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Offline AngryGames

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Re: Do you listen to your editor?
« Reply #15 on: March 29, 2014, 04:18:41 AM »
Okay, obviously you listen to them a little bit. But, I mean, do you take their word as gospel?

I just got my book back from my publisher, they want me to comb over the work their editor performed. I see some things that I agree with, but, there is much that I do not agree with. Their editor seems to have a thing against fragmented sentences. We all know that part of writing fiction is that you don't have to play by the rules. I find fragments to be an effective style choice for making a scene snappy. For upping tension. Well, my editor apparently sees things differently and there are moments when I feel I'm losing my voice to their over enthusiastic red pen. So, I'm rejecting about half of the changes.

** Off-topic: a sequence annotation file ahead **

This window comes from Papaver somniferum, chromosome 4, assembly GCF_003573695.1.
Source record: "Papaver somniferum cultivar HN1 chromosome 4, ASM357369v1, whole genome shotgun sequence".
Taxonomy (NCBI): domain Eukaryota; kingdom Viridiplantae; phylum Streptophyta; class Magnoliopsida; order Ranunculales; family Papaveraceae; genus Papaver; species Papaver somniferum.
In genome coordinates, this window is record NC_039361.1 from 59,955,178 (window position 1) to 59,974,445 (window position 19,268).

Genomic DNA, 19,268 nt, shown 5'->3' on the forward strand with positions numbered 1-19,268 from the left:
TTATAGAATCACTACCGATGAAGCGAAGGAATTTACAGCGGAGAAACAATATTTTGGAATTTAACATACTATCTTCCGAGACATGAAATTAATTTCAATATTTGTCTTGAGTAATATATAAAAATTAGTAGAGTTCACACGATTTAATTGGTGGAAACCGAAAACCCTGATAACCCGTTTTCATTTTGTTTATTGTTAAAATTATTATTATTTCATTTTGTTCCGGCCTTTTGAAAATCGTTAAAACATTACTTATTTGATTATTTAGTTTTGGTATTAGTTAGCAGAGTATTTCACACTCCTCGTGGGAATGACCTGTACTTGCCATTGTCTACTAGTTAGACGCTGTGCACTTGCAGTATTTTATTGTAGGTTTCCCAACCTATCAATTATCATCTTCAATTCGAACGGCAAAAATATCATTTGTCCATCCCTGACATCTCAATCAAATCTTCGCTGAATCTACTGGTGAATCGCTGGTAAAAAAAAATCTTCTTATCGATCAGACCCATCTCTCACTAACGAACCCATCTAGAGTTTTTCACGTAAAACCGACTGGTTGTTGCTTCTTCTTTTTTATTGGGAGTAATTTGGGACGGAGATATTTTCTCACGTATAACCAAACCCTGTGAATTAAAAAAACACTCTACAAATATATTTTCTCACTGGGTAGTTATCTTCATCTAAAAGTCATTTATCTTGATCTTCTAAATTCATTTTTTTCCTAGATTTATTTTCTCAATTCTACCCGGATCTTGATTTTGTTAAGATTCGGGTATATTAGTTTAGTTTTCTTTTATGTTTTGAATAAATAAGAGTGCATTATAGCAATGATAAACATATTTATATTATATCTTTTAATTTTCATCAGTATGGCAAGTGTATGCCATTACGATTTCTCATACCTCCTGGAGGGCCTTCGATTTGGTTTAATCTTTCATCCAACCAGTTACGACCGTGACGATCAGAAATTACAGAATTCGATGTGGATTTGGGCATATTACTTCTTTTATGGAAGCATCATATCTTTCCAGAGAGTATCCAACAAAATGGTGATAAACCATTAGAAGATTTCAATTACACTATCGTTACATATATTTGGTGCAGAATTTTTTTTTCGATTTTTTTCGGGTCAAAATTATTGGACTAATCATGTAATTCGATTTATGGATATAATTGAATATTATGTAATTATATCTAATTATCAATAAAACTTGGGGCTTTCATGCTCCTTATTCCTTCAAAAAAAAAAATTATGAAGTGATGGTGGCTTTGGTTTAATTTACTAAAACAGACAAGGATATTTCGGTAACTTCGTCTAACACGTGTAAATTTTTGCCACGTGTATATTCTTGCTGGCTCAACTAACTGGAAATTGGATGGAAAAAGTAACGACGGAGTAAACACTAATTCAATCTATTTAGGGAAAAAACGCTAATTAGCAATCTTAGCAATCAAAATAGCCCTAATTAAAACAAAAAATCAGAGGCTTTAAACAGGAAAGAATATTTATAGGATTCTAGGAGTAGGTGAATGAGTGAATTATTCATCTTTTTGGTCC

What about you? Do you often find yourself in these scenarios?

This is why it is important to me to find an editor I'm comfortable with, and stick with her (or him, but my current go-to editor is a woman). If you work with an editor over time, they'll begin to learn your style, and they'll only have to tell you for the first book or two to stop using so ^@$#$#@ many hyphens, and you get to respond back that they are focusing on the %@#$#@ entire wrong thing when they complain about fragments or whether or not a character likes blue shirts or red shirts.

I write more in a Stephen King style (though I don't do much horror), which drives editors crazy for some reason. Probably because they got their degree at Columbia or Harvard and I write like real human beings that didn't go to Columbia or Harvard talk.

Or I'm terrible and refuse to admit that all of those highlights/marks are necessary changes that need to be made, so I ignore it, rest a boot on the keyboard for another twelve minutes, compile, then hit publish.